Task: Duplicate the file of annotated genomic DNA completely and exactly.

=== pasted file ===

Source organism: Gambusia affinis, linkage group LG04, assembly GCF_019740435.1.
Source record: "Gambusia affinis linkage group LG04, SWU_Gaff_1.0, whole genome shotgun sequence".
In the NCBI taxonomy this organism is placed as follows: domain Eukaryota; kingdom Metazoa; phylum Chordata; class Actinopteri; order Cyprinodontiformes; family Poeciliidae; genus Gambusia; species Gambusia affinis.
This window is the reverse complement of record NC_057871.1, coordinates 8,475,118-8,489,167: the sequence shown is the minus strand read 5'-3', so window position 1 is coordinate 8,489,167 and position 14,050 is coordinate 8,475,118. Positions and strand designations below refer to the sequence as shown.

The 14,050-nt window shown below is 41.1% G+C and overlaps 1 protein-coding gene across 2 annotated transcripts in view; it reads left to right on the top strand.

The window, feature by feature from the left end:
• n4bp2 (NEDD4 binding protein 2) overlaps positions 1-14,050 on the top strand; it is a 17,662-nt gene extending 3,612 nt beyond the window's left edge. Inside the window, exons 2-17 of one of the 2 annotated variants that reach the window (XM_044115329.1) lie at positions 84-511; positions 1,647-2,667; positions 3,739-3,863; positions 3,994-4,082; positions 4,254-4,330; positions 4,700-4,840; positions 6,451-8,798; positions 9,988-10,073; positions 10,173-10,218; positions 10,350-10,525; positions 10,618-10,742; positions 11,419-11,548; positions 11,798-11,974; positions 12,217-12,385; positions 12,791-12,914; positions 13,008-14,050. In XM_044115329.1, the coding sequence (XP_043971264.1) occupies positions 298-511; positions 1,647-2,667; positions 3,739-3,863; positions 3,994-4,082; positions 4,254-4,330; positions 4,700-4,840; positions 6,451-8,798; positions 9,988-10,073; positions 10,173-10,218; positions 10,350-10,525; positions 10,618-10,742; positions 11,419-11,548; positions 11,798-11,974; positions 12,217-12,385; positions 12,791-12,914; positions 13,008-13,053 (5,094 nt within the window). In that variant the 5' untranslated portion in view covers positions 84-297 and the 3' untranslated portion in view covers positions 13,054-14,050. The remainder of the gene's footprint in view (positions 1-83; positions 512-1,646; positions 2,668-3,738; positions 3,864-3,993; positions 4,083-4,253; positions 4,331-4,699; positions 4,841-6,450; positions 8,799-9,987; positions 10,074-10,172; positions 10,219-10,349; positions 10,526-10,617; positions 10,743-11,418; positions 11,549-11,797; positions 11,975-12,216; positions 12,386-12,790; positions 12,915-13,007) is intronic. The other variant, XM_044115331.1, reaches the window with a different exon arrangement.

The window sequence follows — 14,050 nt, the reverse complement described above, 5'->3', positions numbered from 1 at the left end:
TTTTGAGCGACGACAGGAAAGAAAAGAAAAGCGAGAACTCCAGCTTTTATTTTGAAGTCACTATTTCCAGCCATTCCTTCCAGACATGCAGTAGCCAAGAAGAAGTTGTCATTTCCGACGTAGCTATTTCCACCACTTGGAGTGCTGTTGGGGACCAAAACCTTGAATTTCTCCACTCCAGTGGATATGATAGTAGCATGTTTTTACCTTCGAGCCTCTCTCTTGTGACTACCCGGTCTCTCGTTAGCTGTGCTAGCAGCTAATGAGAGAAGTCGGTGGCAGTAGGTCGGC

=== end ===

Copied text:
Source organism: Gambusia affinis, linkage group LG04, assembly GCF_019740435.1.
Source record: "Gambusia affinis linkage group LG04, SWU_Gaff_1.0, whole genome shotgun sequence".
In the NCBI taxonomy this organism is placed as follows: domain Eukaryota; kingdom Metazoa; phylum Chordata; class Actinopteri; order Cyprinodontiformes; family Poeciliidae; genus Gambusia; species Gambusia affinis.
This window is the reverse complement of record NC_057871.1, coordinates 8,475,118-8,489,167: the sequence shown is the minus strand read 5'-3', so window position 1 is coordinate 8,489,167 and position 14,050 is coordinate 8,475,118. Positions and strand designations below refer to the sequence as shown.

The 14,050-nt window shown below is 41.1% G+C and overlaps 1 protein-coding gene across 2 annotated transcripts in view; it reads left to right on the top strand.

The window, feature by feature from the left end:
• n4bp2 (NEDD4 binding protein 2) overlaps positions 1-14,050 on the top strand; it is a 17,662-nt gene extending 3,612 nt beyond the window's left edge. Inside the window, exons 2-17 of one of the 2 annotated variants that reach the window (XM_044115329.1) lie at positions 84-511; positions 1,647-2,667; positions 3,739-3,863; positions 3,994-4,082; positions 4,254-4,330; positions 4,700-4,840; positions 6,451-8,798; positions 9,988-10,073; positions 10,173-10,218; positions 10,350-10,525; positions 10,618-10,742; positions 11,419-11,548; positions 11,798-11,974; positions 12,217-12,385; positions 12,791-12,914; positions 13,008-14,050. In XM_044115329.1, the coding sequence (XP_043971264.1) occupies positions 298-511; positions 1,647-2,667; positions 3,739-3,863; positions 3,994-4,082; positions 4,254-4,330; positions 4,700-4,840; positions 6,451-8,798; positions 9,988-10,073; positions 10,173-10,218; positions 10,350-10,525; positions 10,618-10,742; positions 11,419-11,548; positions 11,798-11,974; positions 12,217-12,385; positions 12,791-12,914; positions 13,008-13,053 (5,094 nt within the window). In that variant the 5' untranslated portion in view covers positions 84-297 and the 3' untranslated portion in view covers positions 13,054-14,050. The remainder of the gene's footprint in view (positions 1-83; positions 512-1,646; positions 2,668-3,738; positions 3,864-3,993; positions 4,083-4,253; positions 4,331-4,699; positions 4,841-6,450; positions 8,799-9,987; positions 10,074-10,172; positions 10,219-10,349; positions 10,526-10,617; positions 10,743-11,418; positions 11,549-11,797; positions 11,975-12,216; positions 12,386-12,790; positions 12,915-13,007) is intronic. The other variant, XM_044115331.1, reaches the window with a different exon arrangement.

The window sequence follows — 14,050 nt, the reverse complement described above, 5'->3', positions numbered from 1 at the left end:
TTTTGAGCGACGACAGGAAAGAAAAGAAAAGCGAGAACTCCAGCTTTTATTTTGAAGTCACTATTTCCAGCCATTCCTTCCAGACATGCAGTAGCCAAGAAGAAGTTGTCATTTCCGACGTAGCTATTTCCACCACTTGGAGTGCTGTTGGGGACCAAAACCTTGAATTTCTCCACTCCAGTGGATATGATAGTAGCATGTTTTTACCTTCGAGCCTCTCTCTTGTGACTACCCGGTCTCTCGTTAGCTGTGCTAGCAGCTAATGAGAGAAGTCGGTGGCAGTAGGTCGGC